<?xml version="1.0"?> <?xml-stylesheet type="text/xsl" href="hello.xsl"?> 

Save all of that beautiful XML text to a file on your desktop as hello.xml. Next, put the following XSLT script into another file on your desktop named hello.xsl. (Notice that I break one line with the marker so that the content could fit in this book. Please don't really break the comma-separated list on that line in the file.)

<?xml version="1.0"?> <xsl:stylesheet       xmlns:xsl="http://www.w3.org/1999/XSL/Transform"       version="1.0">    <xsl:template match="/">      <xsl:text>      ProductID,ProductName,SupplierID,Category, UnitPrice,Available      </xsl:text>      <BR/>      <xsl:apply-templates/>    </xsl:template>    <xsl:template match="supplier">      <xsl:variable name="supID" select="@ID"/>      <xsl:for-each select="product">        "<xsl:value-of select="@ID"/>",        "<xsl:value-of select="productName"/>",        "<xsl:value-of select="$supID"/>",        "<xsl:value-of select="category"/>",        "<xsl:choose>          <xsl:when test="@onSale='true'">On Sale</xsl:when>          <xsl:otherwise>            $<xsl:value-of select="unitPrice"/>          </xsl:otherwise>        </xsl:choose>",        "<xsl:value-of select="@available"/>"        <BR/>      </xsl:for-each>    </xsl:template> </xsl:stylesheet> 

I told you it was hard to use, and even harder to look at. OK, now for the show. I have Internet Explorer 6 installed on my system, but this should work with most current browsers. Open the hello.xml file in your browser, and voilà, the following beautifully formatted text should appear.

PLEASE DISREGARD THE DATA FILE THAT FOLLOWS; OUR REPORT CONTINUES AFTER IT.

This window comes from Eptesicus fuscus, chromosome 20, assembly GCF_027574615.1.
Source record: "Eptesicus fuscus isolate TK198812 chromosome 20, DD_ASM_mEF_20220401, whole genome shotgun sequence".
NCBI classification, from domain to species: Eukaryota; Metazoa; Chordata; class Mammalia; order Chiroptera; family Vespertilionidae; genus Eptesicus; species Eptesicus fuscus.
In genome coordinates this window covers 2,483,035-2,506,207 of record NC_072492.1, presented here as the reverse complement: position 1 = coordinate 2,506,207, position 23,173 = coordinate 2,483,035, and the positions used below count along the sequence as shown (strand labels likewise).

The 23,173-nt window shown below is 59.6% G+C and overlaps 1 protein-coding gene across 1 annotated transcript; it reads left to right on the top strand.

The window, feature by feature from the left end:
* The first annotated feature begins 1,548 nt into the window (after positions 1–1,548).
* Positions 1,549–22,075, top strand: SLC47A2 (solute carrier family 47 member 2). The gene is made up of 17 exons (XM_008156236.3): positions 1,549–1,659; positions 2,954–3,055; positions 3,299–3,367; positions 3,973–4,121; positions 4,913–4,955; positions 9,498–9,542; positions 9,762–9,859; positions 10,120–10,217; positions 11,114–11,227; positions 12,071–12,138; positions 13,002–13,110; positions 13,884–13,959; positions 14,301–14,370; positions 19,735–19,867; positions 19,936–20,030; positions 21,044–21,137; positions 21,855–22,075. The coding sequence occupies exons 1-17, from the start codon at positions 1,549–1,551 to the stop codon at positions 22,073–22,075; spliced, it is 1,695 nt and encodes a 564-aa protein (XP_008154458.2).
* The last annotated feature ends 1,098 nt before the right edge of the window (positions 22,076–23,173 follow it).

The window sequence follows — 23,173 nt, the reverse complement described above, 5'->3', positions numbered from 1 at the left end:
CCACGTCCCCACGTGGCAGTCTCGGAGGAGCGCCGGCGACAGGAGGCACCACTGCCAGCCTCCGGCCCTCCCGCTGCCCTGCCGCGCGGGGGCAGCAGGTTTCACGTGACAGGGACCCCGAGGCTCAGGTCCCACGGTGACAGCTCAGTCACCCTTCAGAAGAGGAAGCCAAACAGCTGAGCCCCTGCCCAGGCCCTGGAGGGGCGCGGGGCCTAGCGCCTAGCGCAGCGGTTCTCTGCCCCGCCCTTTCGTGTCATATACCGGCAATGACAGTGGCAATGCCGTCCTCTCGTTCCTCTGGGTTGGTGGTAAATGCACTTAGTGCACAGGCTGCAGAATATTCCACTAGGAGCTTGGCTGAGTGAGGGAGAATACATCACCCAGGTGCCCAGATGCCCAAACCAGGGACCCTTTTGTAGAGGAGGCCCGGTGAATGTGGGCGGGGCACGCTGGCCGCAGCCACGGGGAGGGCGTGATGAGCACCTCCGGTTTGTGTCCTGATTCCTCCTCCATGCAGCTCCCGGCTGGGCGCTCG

ProductID,ProductName,SupplierID,Category,UnitPrice,Available "1","Chai","652","Beverages","$18.00","Yes" "2","Chang","9874","Beverages","$19.00","No" "3","Aniseed Syrup","9874","Condiments","On Sale","Yes" 

Now that's more like it. XML and XSLT together have made this advance in data technology possible. (I did cheat a little in this example. You will notice the <BR/> entries in the XSLT script that don't appear in the final output. I added these just to make it look right in your browser.) But seriously, while I was able to generate a comma-separated data set with XSLT, more common tasks for XSLT include generating nicely-formatted HTML based on XML data, or generating a new XML document with a specific alternative view of the original data. How does it work? Basically, the <xsl:template> elements tell the parser to look for tags in the XML document that match some pattern (like "supplier"). When it finds a match, it applies everything inside the <xsl:template> tags to that matching XML tag and its contents. The pattern specified in the "match" attributes uses an XML technology called XPath, a system to generically search for matching tags within your XML document.